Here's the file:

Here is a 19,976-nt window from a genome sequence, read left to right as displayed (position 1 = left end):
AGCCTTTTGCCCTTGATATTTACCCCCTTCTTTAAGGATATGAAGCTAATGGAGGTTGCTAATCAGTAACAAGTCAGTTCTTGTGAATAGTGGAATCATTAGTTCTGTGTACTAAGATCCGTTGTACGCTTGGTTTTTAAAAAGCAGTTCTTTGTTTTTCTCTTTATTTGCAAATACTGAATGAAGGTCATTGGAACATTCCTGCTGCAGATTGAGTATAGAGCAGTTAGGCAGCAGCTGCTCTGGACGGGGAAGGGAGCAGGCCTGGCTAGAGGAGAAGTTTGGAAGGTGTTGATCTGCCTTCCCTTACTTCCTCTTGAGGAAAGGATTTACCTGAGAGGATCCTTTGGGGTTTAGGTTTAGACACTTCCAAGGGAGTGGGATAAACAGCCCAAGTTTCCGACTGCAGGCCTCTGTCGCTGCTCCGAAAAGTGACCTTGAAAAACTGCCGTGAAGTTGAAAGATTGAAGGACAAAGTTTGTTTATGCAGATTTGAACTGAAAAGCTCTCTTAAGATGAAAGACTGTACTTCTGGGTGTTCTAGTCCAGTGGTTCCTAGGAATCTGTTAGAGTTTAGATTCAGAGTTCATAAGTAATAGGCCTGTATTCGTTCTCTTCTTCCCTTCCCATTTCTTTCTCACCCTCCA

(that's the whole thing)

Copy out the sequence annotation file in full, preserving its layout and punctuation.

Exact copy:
Here is a 19,976-nt window from a genome sequence, read left to right as displayed (position 1 = left end):
AGCCTTTTGCCCTTGATATTTACCCCCTTCTTTAAGGATATGAAGCTAATGGAGGTTGCTAATCAGTAACAAGTCAGTTCTTGTGAATAGTGGAATCATTAGTTCTGTGTACTAAGATCCGTTGTACGCTTGGTTTTTAAAAAGCAGTTCTTTGTTTTTCTCTTTATTTGCAAATACTGAATGAAGGTCATTGGAACATTCCTGCTGCAGATTGAGTATAGAGCAGTTAGGCAGCAGCTGCTCTGGACGGGGAAGGGAGCAGGCCTGGCTAGAGGAGAAGTTTGGAAGGTGTTGATCTGCCTTCCCTTACTTCCTCTTGAGGAAAGGATTTACCTGAGAGGATCCTTTGGGGTTTAGGTTTAGACACTTCCAAGGGAGTGGGATAAACAGCCCAAGTTTCCGACTGCAGGCCTCTGTCGCTGCTCCGAAAAGTGACCTTGAAAAACTGCCGTGAAGTTGAAAGATTGAAGGACAAAGTTTGTTTATGCAGATTTGAACTGAAAAGCTCTCTTAAGATGAAAGACTGTACTTCTGGGTGTTCTAGTCCAGTGGTTCCTAGGAATCTGTTAGAGTTTAGATTCAGAGTTCATAAGTAATAGGCCTGTATTCGTTCTCTTCTTCCCTTCCCATTTCTTTCTCACCCTCCA